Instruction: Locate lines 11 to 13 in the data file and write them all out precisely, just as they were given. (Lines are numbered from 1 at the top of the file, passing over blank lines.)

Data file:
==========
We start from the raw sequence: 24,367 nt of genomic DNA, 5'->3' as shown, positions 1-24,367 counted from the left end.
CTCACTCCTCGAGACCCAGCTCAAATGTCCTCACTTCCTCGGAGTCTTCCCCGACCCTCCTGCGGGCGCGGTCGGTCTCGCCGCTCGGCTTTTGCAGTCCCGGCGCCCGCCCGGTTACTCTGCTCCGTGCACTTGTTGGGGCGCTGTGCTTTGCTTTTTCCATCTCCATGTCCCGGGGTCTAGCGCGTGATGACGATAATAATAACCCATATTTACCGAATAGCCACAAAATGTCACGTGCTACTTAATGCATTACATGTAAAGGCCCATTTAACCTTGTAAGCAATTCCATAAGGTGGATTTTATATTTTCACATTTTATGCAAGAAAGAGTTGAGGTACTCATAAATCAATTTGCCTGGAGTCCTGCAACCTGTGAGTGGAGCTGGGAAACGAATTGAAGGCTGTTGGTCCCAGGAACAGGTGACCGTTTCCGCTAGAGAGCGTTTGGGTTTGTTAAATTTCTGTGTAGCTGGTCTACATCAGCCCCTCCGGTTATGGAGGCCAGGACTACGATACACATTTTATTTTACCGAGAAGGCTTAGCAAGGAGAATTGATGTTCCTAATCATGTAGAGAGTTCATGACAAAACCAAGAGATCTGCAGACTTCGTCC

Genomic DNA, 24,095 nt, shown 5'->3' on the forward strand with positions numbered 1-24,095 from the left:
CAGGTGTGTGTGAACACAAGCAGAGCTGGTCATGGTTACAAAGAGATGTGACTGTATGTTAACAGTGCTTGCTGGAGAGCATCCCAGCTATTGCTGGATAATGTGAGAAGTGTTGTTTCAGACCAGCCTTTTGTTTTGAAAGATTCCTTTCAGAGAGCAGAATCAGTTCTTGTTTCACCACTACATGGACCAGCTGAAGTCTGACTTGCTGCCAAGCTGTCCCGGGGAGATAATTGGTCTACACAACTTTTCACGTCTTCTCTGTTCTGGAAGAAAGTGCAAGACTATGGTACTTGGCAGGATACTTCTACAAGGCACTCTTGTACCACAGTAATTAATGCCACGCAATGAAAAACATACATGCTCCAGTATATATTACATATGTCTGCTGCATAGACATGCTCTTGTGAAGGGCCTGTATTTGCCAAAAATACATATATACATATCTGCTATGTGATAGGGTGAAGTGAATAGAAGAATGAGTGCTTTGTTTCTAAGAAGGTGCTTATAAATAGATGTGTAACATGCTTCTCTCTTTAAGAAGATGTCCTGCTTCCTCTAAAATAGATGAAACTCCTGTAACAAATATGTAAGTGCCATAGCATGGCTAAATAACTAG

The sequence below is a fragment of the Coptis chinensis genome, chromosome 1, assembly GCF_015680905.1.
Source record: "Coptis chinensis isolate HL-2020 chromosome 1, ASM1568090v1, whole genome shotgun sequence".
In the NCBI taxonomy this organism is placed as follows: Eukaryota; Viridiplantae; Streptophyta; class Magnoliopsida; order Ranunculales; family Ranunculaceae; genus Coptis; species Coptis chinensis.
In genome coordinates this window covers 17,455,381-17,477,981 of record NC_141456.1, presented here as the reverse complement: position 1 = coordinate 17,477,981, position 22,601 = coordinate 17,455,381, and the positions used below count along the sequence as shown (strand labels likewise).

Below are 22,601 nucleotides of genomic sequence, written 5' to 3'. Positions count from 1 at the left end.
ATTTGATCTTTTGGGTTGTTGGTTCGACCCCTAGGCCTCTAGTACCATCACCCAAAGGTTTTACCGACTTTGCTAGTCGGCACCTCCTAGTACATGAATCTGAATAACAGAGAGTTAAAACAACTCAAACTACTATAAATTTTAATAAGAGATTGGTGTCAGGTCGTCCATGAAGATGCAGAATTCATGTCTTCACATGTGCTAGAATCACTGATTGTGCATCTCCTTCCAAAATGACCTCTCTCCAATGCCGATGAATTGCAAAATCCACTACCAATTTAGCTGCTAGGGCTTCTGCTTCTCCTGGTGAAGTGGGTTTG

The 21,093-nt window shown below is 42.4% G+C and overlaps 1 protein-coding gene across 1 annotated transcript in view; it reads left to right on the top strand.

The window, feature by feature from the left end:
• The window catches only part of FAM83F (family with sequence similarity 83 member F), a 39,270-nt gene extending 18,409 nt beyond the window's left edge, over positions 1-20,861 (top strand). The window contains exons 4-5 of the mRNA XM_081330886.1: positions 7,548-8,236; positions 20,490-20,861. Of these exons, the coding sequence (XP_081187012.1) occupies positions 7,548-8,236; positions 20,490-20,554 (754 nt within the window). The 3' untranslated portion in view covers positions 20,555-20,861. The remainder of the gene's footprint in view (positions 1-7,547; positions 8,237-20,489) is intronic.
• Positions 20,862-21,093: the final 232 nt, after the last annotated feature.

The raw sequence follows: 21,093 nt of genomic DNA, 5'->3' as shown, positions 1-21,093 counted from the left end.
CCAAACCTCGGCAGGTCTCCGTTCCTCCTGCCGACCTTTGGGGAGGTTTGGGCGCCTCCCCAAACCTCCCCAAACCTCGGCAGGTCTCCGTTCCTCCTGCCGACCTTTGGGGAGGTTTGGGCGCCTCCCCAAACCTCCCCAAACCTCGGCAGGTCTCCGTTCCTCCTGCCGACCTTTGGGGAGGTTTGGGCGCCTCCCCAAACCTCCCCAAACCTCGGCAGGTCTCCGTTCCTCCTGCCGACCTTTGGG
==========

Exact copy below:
The 21,093-nt window shown below is 42.4% G+C and overlaps 1 protein-coding gene across 1 annotated transcript in view; it reads left to right on the top strand.

The window, feature by feature from the left end:
• The window catches only part of FAM83F (family with sequence similarity 83 member F), a 39,270-nt gene extending 18,409 nt beyond the window's left edge, over positions 1-20,861 (top strand). The window contains exons 4-5 of the mRNA XM_081330886.1: positions 7,548-8,236; positions 20,490-20,861. Of these exons, the coding sequence (XP_081187012.1) occupies positions 7,548-8,236; positions 20,490-20,554 (754 nt within the window). The 3' untranslated portion in view covers positions 20,555-20,861. The remainder of the gene's footprint in view (positions 1-7,547; positions 8,237-20,489) is intronic.